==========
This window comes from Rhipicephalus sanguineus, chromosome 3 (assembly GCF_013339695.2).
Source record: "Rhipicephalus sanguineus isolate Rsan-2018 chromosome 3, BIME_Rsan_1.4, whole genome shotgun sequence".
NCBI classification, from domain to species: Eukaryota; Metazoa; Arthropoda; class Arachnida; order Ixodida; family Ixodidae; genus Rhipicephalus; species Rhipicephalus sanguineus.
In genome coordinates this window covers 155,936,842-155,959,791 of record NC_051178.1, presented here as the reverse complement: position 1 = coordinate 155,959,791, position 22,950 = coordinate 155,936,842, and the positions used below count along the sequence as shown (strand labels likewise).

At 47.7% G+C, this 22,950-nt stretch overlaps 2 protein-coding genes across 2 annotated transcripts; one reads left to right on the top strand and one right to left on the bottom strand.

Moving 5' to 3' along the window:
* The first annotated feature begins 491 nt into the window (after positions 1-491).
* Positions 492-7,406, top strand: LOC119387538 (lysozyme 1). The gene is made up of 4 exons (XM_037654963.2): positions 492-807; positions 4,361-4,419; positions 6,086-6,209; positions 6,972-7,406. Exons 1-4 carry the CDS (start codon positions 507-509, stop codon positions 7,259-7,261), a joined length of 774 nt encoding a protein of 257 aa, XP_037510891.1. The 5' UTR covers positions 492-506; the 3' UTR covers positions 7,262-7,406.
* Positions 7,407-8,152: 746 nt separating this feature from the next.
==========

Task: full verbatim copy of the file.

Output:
This window comes from Rhipicephalus sanguineus, chromosome 3 (assembly GCF_013339695.2).
Source record: "Rhipicephalus sanguineus isolate Rsan-2018 chromosome 3, BIME_Rsan_1.4, whole genome shotgun sequence".
NCBI classification, from domain to species: Eukaryota; Metazoa; Arthropoda; class Arachnida; order Ixodida; family Ixodidae; genus Rhipicephalus; species Rhipicephalus sanguineus.
In genome coordinates this window covers 155,936,842-155,959,791 of record NC_051178.1, presented here as the reverse complement: position 1 = coordinate 155,959,791, position 22,950 = coordinate 155,936,842, and the positions used below count along the sequence as shown (strand labels likewise).

At 47.7% G+C, this 22,950-nt stretch overlaps 2 protein-coding genes across 2 annotated transcripts; one reads left to right on the top strand and one right to left on the bottom strand.

Moving 5' to 3' along the window:
* The first annotated feature begins 491 nt into the window (after positions 1-491).
* Positions 492-7,406, top strand: LOC119387538 (lysozyme 1). The gene is made up of 4 exons (XM_037654963.2): positions 492-807; positions 4,361-4,419; positions 6,086-6,209; positions 6,972-7,406. Exons 1-4 carry the CDS (start codon positions 507-509, stop codon positions 7,259-7,261), a joined length of 774 nt encoding a protein of 257 aa, XP_037510891.1. The 5' UTR covers positions 492-506; the 3' UTR covers positions 7,262-7,406.
* Positions 7,407-8,152: 746 nt separating this feature from the next.